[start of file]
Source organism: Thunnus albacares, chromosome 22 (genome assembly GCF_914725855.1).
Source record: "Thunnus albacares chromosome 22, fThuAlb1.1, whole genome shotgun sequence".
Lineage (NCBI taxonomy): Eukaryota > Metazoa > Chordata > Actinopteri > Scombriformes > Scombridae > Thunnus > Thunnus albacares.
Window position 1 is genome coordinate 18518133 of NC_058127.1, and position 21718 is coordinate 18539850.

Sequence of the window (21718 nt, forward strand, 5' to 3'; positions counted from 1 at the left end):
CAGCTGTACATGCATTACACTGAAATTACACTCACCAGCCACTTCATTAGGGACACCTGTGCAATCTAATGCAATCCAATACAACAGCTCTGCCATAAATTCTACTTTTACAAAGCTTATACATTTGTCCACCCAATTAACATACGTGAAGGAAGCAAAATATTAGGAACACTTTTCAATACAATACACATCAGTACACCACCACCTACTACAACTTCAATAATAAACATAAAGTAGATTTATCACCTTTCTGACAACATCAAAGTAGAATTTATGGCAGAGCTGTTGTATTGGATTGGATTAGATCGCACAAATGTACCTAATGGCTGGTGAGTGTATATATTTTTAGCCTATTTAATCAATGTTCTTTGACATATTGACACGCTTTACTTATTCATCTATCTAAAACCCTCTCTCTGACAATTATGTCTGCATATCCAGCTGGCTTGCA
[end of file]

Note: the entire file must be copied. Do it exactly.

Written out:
Source organism: Thunnus albacares, chromosome 22 (genome assembly GCF_914725855.1).
Source record: "Thunnus albacares chromosome 22, fThuAlb1.1, whole genome shotgun sequence".
Lineage (NCBI taxonomy): Eukaryota > Metazoa > Chordata > Actinopteri > Scombriformes > Scombridae > Thunnus > Thunnus albacares.
Window position 1 is genome coordinate 18518133 of NC_058127.1, and position 21718 is coordinate 18539850.

Sequence of the window (21718 nt, forward strand, 5' to 3'; positions counted from 1 at the left end):
CAGCTGTACATGCATTACACTGAAATTACACTCACCAGCCACTTCATTAGGGACACCTGTGCAATCTAATGCAATCCAATACAACAGCTCTGCCATAAATTCTACTTTTACAAAGCTTATACATTTGTCCACCCAATTAACATACGTGAAGGAAGCAAAATATTAGGAACACTTTTCAATACAATACACATCAGTACACCACCACCTACTACAACTTCAATAATAAACATAAAGTAGATTTATCACCTTTCTGACAACATCAAAGTAGAATTTATGGCAGAGCTGTTGTATTGGATTGGATTAGATCGCACAAATGTACCTAATGGCTGGTGAGTGTATATATTTTTAGCCTATTTAATCAATGTTCTTTGACATATTGACACGCTTTACTTATTCATCTATCTAAAACCCTCTCTCTGACAATTATGTCTGCATATCCAGCTGGCTTGCA